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Water 2017, 9(6), 409; doi:10.3390/w9060409

Characteristics and Biodegradability of Wastewater Organic Matter in Municipal Wastewater Treatment Plants Collecting Domestic Wastewater and Industrial Discharge

1
Department of Construction and Environmental Engineering, Kyungpook National University, 2559 Gyeongsang-daero, Sangju, Gyeongbuk 742-711, Korea
2
Department of Environment & Energy, Sejong University, Seoul 143-747, Korea
3
Daegu Environmental Corporation, Daegu 42720, Korea
*
Author to whom correspondence should be addressed.
Academic Editor: Giuseppe Olivieri
Received: 7 April 2017 / Revised: 8 May 2017 / Accepted: 2 June 2017 / Published: 8 June 2017
(This article belongs to the Special Issue Biological Treatment of Wastewater)
View Full-Text   |   Download PDF [1893 KB, uploaded 8 June 2017]   |  

Abstract

Municipal wastewater treatment plants (WWTPs) in Korea collect and treat not only domestic wastewater, but also discharge from industrial complexes. However, some industrial discharges contain a large amount of non-biodegradable organic matter, which cannot be treated properly in a conventional biological WWTP. This study aimed to investigate the characteristics and biodegradability of the wastewater organic matter contained in the industrial discharges and to examine the fate of the industrial discharges in a biological WWTP. In contrast to most previous studies targeting a specific group of organic compounds or traditional water quality indices, such as biological oxygen demand (BOD) and chemical oxygen demand (COD), this study was purposed to quantify and characterize the biodegradable and nonbiodegradable fractions of the wastewater organic matter. Chemical oxygen demand (COD) fractionation tests and fluorescence spectroscopy revealed that the industrial discharge from dyeing or pulp mill factories contained more non-biodegradable soluble organic matter than did the domestic wastewater. Statistical analysis on the WWTPs’ monitoring data indicated that the industrial discharge containing non-biodegradable soluble organic matter was not treated effectively in a biological WWTP, but was escaping from the system. Thus, industrial discharge that contained non-biodegradable soluble organic matter was a major factor in the decrease in biodegradability of the discharge, affecting the ultimate fate of wastewater organic matter in a biological WWTP. Further application of COD fractionation and fluorescence spectroscopy to wastewaters, with various industrial discharges, will help scientists and engineers to better design and operate a biological WWTP, by understanding the fate of wastewater organic matter. View Full-Text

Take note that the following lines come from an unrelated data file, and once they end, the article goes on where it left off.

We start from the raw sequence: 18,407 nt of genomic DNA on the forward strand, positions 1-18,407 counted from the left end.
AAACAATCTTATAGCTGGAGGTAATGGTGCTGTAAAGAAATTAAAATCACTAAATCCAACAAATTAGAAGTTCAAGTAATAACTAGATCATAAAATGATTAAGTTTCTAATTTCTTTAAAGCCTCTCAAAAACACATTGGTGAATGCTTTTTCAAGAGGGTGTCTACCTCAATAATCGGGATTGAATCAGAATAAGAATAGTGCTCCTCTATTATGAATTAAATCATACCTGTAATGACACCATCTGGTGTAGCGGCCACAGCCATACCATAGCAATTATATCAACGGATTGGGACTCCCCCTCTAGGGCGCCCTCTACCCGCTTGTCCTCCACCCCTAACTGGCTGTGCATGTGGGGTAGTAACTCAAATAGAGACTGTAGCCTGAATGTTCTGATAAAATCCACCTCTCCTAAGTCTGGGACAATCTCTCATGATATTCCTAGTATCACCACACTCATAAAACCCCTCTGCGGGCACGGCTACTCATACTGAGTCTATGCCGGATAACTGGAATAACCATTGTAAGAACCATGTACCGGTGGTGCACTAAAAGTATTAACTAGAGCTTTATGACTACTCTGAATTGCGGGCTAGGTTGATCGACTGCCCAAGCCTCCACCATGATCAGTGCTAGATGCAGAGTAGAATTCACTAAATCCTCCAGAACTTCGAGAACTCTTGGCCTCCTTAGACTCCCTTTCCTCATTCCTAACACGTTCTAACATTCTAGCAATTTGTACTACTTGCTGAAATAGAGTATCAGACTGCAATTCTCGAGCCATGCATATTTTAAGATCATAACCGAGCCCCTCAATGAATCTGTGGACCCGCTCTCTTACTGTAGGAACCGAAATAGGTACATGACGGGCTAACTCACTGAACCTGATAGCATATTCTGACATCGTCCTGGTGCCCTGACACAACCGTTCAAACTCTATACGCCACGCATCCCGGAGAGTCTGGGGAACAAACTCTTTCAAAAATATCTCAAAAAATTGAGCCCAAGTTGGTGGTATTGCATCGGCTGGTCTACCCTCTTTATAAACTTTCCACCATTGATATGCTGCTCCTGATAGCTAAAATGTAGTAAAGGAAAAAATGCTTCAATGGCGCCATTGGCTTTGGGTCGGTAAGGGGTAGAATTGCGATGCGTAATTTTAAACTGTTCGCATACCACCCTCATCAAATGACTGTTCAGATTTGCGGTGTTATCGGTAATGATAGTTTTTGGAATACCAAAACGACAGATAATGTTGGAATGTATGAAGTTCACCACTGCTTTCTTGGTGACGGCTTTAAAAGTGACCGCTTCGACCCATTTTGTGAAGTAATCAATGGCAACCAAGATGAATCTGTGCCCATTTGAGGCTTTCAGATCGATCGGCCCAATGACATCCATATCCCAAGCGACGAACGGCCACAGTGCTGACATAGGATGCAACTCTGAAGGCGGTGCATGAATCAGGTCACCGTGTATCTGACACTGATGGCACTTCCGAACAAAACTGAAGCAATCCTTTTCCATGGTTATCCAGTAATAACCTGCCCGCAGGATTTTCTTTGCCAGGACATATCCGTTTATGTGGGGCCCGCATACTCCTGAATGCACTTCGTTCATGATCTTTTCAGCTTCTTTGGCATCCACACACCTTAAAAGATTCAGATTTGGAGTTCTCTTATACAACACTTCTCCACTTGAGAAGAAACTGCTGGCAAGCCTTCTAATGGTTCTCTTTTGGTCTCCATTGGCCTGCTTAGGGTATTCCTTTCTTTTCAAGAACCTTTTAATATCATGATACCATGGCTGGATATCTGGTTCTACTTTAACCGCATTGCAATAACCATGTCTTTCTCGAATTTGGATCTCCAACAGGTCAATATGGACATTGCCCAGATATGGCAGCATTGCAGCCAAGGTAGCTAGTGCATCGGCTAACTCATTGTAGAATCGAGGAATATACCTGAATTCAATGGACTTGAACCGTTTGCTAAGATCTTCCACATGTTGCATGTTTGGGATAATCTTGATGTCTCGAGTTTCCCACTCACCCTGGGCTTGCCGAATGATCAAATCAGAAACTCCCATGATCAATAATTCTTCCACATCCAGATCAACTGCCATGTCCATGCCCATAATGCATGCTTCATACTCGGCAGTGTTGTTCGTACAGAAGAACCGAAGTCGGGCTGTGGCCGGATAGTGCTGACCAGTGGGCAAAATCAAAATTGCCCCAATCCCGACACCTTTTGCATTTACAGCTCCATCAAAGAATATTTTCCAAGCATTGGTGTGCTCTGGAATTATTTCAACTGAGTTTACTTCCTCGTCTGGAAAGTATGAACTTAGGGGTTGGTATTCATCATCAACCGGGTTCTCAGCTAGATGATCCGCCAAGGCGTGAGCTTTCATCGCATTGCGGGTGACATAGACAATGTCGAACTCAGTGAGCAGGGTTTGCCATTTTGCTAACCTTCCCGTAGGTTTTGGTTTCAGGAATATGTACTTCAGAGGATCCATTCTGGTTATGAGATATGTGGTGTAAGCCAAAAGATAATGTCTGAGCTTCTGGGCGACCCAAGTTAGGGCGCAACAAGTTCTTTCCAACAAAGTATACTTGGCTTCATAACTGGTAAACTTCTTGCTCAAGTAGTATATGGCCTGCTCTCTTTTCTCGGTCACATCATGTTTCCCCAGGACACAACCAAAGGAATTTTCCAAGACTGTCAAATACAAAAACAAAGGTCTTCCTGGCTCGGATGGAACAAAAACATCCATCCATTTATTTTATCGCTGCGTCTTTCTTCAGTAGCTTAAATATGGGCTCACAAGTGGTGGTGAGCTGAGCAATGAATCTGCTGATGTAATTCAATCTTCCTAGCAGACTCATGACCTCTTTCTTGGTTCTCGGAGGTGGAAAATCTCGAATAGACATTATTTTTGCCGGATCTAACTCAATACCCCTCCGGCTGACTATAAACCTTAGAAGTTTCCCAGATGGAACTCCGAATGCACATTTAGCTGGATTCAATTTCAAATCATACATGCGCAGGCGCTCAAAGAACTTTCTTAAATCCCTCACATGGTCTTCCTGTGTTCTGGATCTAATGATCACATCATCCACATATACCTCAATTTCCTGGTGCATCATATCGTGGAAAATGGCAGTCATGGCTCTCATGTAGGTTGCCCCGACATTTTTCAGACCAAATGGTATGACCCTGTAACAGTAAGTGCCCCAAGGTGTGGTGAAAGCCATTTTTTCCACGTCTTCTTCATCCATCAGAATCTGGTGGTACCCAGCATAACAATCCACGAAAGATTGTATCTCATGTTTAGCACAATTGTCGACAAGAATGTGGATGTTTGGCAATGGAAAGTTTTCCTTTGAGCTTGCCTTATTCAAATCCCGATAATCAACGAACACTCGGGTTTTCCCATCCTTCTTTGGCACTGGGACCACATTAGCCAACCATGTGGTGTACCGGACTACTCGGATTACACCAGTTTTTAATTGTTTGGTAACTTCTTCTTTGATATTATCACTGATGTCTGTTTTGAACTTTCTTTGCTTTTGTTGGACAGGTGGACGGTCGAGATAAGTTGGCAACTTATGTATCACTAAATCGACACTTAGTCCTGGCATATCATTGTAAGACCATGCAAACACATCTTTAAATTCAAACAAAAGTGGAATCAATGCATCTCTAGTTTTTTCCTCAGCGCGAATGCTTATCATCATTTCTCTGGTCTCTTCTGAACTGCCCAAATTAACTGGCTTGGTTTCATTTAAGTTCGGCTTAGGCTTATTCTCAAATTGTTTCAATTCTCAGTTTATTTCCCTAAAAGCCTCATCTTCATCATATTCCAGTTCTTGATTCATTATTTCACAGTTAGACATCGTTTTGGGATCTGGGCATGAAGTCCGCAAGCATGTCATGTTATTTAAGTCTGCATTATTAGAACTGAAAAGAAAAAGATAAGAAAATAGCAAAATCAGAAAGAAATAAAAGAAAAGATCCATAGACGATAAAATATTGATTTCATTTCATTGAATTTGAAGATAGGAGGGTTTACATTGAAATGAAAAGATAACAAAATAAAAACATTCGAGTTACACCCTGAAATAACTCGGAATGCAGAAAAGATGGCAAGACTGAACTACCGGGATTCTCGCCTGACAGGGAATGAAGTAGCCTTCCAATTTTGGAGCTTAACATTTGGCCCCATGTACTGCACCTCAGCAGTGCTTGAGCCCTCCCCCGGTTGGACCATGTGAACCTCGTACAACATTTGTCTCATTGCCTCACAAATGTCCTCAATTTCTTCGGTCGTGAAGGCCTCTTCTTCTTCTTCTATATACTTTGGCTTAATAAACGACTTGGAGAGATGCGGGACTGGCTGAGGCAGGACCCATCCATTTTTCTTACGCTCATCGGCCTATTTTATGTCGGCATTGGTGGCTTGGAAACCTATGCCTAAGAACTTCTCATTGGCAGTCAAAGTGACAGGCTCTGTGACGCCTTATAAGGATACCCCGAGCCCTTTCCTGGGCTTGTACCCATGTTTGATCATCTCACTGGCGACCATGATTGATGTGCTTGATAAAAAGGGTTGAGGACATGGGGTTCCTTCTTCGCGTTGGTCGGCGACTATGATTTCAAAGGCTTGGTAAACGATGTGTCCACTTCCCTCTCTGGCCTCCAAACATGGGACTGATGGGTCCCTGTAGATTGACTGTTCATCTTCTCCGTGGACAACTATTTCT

Keywords: wastewater; industrial discharge; organic matter; COD fraction; fluorescence wastewater; industrial discharge; organic matter; COD fraction; fluorescence
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Choi, Y.-Y.; Baek, S.-R.; Kim, J.-I.; Choi, J.-W.; Hur, J.; Lee, T.-U.; Park, C.-J.; Lee, B.J. Characteristics and Biodegradability of Wastewater Organic Matter in Municipal Wastewater Treatment Plants Collecting Domestic Wastewater and Industrial Discharge. Water 2017, 9, 409.

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